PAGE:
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The COVID-19 pandemic exposed long-standing racial and economic injustices embedded in our health care system. This has led to a renewed commitment to improve health equity and address the drivers of health (DoH) that account for 80 percent of health outcomes and have a disproportionate impact on communities of color. These include stable, affordable housing; healthy food; reliable income; and interpersonal safety, among others.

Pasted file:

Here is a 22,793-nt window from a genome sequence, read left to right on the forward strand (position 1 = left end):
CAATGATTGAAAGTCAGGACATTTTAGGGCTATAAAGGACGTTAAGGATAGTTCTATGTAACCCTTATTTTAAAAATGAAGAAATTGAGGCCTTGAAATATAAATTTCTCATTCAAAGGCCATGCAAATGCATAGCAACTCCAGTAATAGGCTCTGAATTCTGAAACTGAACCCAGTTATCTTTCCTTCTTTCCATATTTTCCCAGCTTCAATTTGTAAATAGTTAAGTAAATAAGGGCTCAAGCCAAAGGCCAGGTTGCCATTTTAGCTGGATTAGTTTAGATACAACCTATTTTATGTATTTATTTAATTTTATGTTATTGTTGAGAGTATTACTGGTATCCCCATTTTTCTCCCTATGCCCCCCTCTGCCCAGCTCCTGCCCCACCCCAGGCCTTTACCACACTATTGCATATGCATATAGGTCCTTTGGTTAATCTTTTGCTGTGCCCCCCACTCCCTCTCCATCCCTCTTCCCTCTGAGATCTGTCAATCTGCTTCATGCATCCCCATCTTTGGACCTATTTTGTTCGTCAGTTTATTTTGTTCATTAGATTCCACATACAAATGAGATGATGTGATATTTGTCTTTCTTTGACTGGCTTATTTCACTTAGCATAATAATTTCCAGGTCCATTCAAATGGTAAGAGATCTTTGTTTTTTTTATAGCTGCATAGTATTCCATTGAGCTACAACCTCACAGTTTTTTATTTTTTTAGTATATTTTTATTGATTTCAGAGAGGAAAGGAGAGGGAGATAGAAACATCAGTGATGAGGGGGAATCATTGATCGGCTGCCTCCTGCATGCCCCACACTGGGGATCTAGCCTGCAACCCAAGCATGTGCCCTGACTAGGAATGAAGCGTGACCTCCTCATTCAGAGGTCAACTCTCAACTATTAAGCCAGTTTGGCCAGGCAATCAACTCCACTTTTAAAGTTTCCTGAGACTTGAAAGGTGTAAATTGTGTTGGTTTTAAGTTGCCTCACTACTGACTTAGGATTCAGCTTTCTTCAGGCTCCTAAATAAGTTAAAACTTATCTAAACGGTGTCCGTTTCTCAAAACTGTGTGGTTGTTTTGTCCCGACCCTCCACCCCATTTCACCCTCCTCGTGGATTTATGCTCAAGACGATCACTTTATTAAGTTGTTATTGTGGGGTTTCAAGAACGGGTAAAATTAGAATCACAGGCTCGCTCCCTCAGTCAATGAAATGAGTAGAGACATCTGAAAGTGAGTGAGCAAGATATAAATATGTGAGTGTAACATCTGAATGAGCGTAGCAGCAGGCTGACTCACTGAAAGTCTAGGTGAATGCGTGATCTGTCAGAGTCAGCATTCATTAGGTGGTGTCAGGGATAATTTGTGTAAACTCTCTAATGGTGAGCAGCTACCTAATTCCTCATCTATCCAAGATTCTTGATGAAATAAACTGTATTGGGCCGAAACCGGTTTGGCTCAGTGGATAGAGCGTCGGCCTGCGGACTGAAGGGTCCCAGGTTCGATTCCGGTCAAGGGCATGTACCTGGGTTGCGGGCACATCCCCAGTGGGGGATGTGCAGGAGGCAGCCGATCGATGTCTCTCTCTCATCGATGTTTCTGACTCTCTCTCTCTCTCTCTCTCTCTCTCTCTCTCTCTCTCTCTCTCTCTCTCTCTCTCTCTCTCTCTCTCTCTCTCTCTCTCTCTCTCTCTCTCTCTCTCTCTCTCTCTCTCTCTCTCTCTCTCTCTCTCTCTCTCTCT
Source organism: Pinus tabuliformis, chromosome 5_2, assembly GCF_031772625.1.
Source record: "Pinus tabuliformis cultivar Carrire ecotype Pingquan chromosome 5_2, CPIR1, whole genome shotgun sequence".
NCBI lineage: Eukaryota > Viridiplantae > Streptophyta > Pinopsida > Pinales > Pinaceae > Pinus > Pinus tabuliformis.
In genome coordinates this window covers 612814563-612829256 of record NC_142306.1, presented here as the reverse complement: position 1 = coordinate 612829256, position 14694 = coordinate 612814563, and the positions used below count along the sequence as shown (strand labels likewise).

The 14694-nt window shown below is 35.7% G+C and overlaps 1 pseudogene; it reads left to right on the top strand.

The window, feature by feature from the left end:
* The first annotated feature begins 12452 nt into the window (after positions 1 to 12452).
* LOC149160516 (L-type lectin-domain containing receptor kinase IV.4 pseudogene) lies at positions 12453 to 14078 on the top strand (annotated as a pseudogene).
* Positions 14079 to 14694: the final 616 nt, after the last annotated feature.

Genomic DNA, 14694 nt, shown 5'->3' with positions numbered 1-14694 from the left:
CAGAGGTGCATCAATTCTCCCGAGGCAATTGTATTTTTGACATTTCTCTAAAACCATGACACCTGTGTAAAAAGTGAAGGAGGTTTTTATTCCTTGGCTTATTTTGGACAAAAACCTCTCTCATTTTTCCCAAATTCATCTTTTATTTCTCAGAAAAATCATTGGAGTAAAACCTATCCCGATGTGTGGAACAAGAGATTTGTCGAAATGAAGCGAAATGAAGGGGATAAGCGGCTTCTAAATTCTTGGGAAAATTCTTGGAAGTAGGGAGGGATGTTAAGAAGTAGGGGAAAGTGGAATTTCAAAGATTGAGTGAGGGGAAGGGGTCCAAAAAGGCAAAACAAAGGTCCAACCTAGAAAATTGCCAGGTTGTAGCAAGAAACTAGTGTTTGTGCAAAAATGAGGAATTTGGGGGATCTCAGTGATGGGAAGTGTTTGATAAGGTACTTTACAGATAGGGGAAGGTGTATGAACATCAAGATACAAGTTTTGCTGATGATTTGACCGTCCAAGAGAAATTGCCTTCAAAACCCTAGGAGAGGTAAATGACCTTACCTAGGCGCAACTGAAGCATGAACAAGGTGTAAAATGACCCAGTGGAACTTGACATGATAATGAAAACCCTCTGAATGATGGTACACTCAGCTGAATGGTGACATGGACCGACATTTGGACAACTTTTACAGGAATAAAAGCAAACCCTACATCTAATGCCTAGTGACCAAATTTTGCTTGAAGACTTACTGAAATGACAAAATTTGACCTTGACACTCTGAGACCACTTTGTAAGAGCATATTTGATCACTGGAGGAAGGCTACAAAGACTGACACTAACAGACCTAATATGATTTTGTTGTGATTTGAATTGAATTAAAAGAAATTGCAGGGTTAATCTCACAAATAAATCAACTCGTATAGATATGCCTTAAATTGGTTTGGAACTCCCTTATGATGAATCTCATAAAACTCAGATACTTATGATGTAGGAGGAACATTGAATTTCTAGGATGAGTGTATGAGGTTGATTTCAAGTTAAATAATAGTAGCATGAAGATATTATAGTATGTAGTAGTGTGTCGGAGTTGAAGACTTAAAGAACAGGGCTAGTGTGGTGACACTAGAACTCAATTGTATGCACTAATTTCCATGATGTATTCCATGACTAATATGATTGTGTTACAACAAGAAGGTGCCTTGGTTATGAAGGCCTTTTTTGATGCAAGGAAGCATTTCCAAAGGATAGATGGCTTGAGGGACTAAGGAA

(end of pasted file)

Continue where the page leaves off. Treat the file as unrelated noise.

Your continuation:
Domestic Violence Awareness Month in October has been designated as a time to consider the long-lasting and significant personal and societal harms of domestic violence. Of course, the problem is not confined to one month a year; and it is both a cause and a result of issues our society grapples with, such as poverty, racial and gender inequity, and homelessness. This means solutions must include sectors not always associated with the cycle of abuse — like banking, social welfare, and housing. Fortunately, that is starting to happen.
With paid family leave on the agenda in D.C., we have an opportunity to ensure California’s experience informs a better federal policy.
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